One of the main reasons we have a hobby is because we love it, whether it’s gardening, restoring antiques, weightlifting, or pottery making. That can mean we’re passionate about it. And passion is one of the elements of psychological capital needed to run a successful business — why spend your time on a business you don’t like? It’s a pretty safe bet that you also know quite a lot about your hobby, which will be an advantage if you choose to make a small business out of it.
Considerations about hobby-based small businesses
Passion is fantastic, but turning passion into profit takes serious work, and a serious understanding of how to run a business. You may know a lot about your hobby, but you know it from a hobbyist’s point of view, not an entrepreneur’s. You may be able to compose, shoot and develop the perfect photograph, but can you source suppliers? Negotiate contracts? Find tax breaks? Ask yourself if you’ll still enjoy your hobby once the more stressful everyday components of entrepreneurship are mixed in.
Entrepreneurship is a lot of work, and starting a small business doing something you already enjoy is a huge motivator in getting up every morning and doing all that hard work. You can turn your hobby into a small business, but make sure that you have a good foundation of small business knowledge and skills too – that’ll help turn your great business idea into a successful business.
At GoForth Institute, we love teaching would-be entrepreneurs all the skills they’ll need to succeed in small business. And we definitely include youth in that category, as we’ve shown with our entrepreneurship education for high school that’s being taught to Canadian high school students right now. Comprehensive small business education is about more than sales and marketing. It teaches crucial skills like financial wisdom, risk management, creativity, and ethics – skills that are invaluable both inside and outside the business world.
“They think the K-to-12 curriculum gives you the base and then you apply it at the post-secondary level. They don’t believe there is fundamental value in teaching courses on project management, budgeting or understanding the concept of profit.”
Although Mawji says some critics will say business has no place in an elementary or secondary school classroom, fearing it may lead to the profit-driven commercialization of education, he believes such fears are misplaced.
“We’re not talking about bringing specific brands into the equation. We’d talking about entrepreneurial concepts. Starbucks isn’t going to sponsor a course, that’s not the plan,” he says.
In the app, students demonstrate key concepts, work through a gamified business simulation and take quizzes, all in an entertaining, interactive, mobile environment. The CBC featured students from Leduc Composite High School, who are testing the app before its release across Alberta.
You can read the CBC article here and view the accompanying video here.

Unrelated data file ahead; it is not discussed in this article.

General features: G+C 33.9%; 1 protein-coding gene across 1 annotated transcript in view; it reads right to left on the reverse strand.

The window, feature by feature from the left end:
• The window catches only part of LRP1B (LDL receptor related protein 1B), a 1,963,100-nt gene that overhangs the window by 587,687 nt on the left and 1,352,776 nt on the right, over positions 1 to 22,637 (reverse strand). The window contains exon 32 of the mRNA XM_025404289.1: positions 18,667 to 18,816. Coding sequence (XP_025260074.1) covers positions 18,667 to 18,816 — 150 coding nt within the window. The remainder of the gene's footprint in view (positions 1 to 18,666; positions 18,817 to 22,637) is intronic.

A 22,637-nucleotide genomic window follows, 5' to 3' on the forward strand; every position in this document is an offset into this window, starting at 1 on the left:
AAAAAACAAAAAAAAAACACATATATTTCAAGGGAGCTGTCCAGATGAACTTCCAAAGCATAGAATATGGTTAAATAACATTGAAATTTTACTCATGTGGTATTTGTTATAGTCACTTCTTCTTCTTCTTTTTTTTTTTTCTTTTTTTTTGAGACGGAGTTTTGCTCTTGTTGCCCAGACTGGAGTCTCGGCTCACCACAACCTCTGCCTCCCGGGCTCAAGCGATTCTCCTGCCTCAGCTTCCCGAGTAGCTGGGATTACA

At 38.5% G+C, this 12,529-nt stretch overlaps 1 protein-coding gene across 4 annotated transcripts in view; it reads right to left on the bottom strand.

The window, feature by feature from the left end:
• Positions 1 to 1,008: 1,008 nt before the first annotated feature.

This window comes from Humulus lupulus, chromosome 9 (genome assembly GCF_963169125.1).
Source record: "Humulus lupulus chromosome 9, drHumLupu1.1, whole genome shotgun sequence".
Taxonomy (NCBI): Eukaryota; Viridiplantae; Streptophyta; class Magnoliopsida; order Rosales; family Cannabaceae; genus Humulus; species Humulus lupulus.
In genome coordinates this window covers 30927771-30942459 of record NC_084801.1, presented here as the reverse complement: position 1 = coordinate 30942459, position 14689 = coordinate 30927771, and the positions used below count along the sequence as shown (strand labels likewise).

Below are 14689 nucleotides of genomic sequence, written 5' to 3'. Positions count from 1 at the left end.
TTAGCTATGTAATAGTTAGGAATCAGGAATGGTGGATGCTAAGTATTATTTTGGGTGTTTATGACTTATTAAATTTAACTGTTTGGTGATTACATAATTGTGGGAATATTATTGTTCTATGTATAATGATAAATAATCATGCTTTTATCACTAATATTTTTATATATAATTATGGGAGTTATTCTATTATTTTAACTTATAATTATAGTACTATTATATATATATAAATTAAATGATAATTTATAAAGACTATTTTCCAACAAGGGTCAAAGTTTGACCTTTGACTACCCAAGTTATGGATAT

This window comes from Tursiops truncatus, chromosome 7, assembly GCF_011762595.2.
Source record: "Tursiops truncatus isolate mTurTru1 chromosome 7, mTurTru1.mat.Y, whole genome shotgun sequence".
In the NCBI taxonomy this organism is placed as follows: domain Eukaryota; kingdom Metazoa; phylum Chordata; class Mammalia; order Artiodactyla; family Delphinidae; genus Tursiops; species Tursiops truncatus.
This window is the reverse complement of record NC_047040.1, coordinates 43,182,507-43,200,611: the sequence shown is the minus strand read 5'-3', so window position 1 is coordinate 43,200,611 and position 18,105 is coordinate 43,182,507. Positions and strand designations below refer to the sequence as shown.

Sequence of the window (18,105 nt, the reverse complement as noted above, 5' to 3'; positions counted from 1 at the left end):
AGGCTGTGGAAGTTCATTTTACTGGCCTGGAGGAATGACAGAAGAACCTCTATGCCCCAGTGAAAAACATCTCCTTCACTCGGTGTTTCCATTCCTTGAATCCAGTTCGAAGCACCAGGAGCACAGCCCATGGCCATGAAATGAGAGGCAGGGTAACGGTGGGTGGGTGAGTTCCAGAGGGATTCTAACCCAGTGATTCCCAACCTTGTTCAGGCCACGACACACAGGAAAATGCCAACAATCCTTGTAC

Do you believe entrepreneurship can be learned? Or do you believe the only way to learn how to run a business is to get out there and learn from the school of hard knocks?
At GoForth Institute, we fall somewhere in the middle of these two camps. We believe that vital small business skills can be learned first and practiced second. This takes me back to the days of wanting to learn to ride a motorcycle. Growing up with older brothers who were into anything with wheels, I had the opportunity to ride motorcycles as a passenger, or “two up” as we say, but never as the operator. I was about 35 with children of my own when I decided it was time to take my rightful place behind the throttle. Those of you in the learn-by-doing category would say, “Hey, just hop on. You’ll figure it out. After a couple of crashes, you’ll learn what not to do.” Those of you in the learn-by-education category would suggest a class on safe motorcycling first, correct?
I believe in reducing risk – the risk that my sons would grow up without their mom. Off I went to motorcycle school – a one week intensive classroom and parking lot skills training program. Got my license, bought a small Honda 250 Rebel and starting practicing my new skills on my new bike in my neighbourhood. Starting, stopping, turning, signalling, shifting, braking, emergency braking – all manoeuvres that were new to me. My instructor told me to practice these skills 80 times each – correctly. That’s the point at which muscle memory takes over. She told us you won’t have time to think on a motorcycle in an emergency. The difference between life and death is the rider’s muscle memory. I put 3,500kms on my Honda before I left the neighbourhood. Obsessive? Maybe. After several years of cautious city riding and practice in parking lots, it was back to school with a new, more powerful motorcycle – but this time it was race school. Fast forward 12 years, I still ride and my husband and one of our sons rides too. It’s a great family activity and a great way for me to leave the stress of entrepreneurship behind for an hour or so.
Learning to run a business can be the same. Take the time to learn the skills that will keep you alive out there – practice them in a safe environment before you take them to the streets. Take some small business training, learn to apply those skills, and take more training as your skills improve and you want to take your business to the next level. Don’t forget your helmet and enjoy the ride!